‘Tis the season of back to school–that time of year that is ripe with fresh school supplies, empty notebooks, and an as-yet-un-ransacked classroom library.  This time of year always delights me, and I got to experience it early because today marks week two of having students for me.  I hope you’re one of the lucky ones who hasn’t seen students yet, but if not, cheers to being back already!

Untitled presentationI’ve been thinking carefully about what tone I’d like to set in the first days of school.  I didn’t want to leap into things with a review of the syllabus, a distribution of the many forms my preservice teachers will need to fill out, or a review of the big tests that loom large for them at the end of this school year.

I wanted to start with something, instead, that would build our community into one of support and anticipation, rather than one of anxiety and pressure.

Naturally, we began with writing.  I asked students to brainstorm four questions they’d like every teacher to be able to answer.  We spent some time in our writer’s notebooks writing, then paired off to ask one another a few of our questions.

img_1627

After a few minutes of talk, which is always invaluable, I asked students this question to elicit some sharing:

Who heard a good response they’d like to share?

Students began their replies with, “I loved what Sara said,” or “I thought Sean made a great point,” or “Jake had an interesting answer.”  As many of our responses touched on the importance of building communities that were inclusive, we noted how simply shifting the way we shared responses to focus on listening rather than talking emphasized the former.

As we moved through our day, I returned again and again to this theme:  we selected critical friends to partner with who would read our work and provide feedback; we read an article about student-faculty partnerships before setting professional development goals we’d work toward in teams; we set up a Google Drive folder to encourage collaboration and negotiated feedback protocols and submission guidelines; we did some yoga to encourage the notion of disequilibrium and read an excerpt from Pose, Wobble, Flow about being teacher-writers.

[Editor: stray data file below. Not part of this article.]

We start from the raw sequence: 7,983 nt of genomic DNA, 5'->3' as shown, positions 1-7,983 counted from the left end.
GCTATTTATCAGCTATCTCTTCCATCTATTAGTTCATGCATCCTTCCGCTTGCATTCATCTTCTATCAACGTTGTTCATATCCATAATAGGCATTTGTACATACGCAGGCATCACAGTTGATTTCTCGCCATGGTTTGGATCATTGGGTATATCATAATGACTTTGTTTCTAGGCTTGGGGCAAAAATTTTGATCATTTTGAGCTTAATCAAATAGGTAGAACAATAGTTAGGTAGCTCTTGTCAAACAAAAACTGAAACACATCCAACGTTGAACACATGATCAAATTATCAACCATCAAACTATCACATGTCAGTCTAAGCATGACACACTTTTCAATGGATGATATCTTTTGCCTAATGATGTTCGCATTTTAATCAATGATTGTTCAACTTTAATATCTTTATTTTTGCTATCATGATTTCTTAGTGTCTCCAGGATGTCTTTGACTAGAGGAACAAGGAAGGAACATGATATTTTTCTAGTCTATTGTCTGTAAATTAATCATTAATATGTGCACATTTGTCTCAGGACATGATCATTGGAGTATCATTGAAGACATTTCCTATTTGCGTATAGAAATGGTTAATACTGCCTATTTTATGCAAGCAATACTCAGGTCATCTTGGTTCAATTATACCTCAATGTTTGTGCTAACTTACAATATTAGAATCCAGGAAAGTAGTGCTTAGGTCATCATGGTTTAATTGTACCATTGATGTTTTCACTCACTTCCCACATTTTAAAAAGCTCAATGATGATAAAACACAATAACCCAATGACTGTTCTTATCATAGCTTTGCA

My first day of school thinking around listening hearkens back to my work with the C3WP Institute I led through NWP this summer, which is focused on argument writing and how we can encourage students to consume, create, and negotiate real-world arguments more skillfully.

It also reminds me of a passage I read about compassionate readers in Disrupting Thinking this morning (a book I refer to as Interrupting Thinking, thanks to a certain 16-month-old in my life):

Compassion should sharpen the readers’ ability to see other points of view, other perspectives, and to imagine the feelings of those who hold them.  It should enable readers to take, if only momentarily, the perspective of someone else and thus understand motivations and thinking.

But to be willing to take on another’s perspective…you must be willing to enter into a dialogue with the text, to interact and not merely extract.  And through these transactions with texts, we might learn how to better enter into conversations with those in the real world who offer us another perspective.   (45-46, emphasis mine)

AAEAAQAAAAAAAAUQAAAAJDI2MTU1ZjY0LTdhNzgtNDdjNy04MmZiLTc4ZmNjY2YzMTczZQ.pngFar too much of the reading, writing, speaking, and listening that our students do is for the purpose of extraction, and not interaction.  Of course it is–what can be extracted is easier to measure than what can be inferred, experienced, or connected with.  We’ve taught students to read in order to answer a question; to listen in order to reply.

As a result, in our schools and in our self- and social media-saturated society, our students are all too practiced at speaking, and out of practice at listening.  If we want our students to learn, to engage with texts and peers and the world in a more authentic, dialogic way, we must teach them to listen.

This year, I will ask students to more thoughtfully listen to and engage with the ideas of others.  The teachers they’re observing, the authors they’re reading, the students with whom they’re working, all have notions my students will agree and disagree with–but they will learn nothing if they don’t slow down to listen.

How will you encourage your students to learn by listening on the first days of school, and beyond?  Please share in the comments, on our Facebook page, or with us via Twitter!

Shana Karnes teaches sophomore, junior, and senior preservice teachers at West Virginia University.  She finds joy in all things learning, love, and literature as she teaches, mothers, and sings her way through life.  Follow Shana on Twitter at @litreader or read more of her writing on the WVCTE Best Practices blog.

What’s in a Notebook?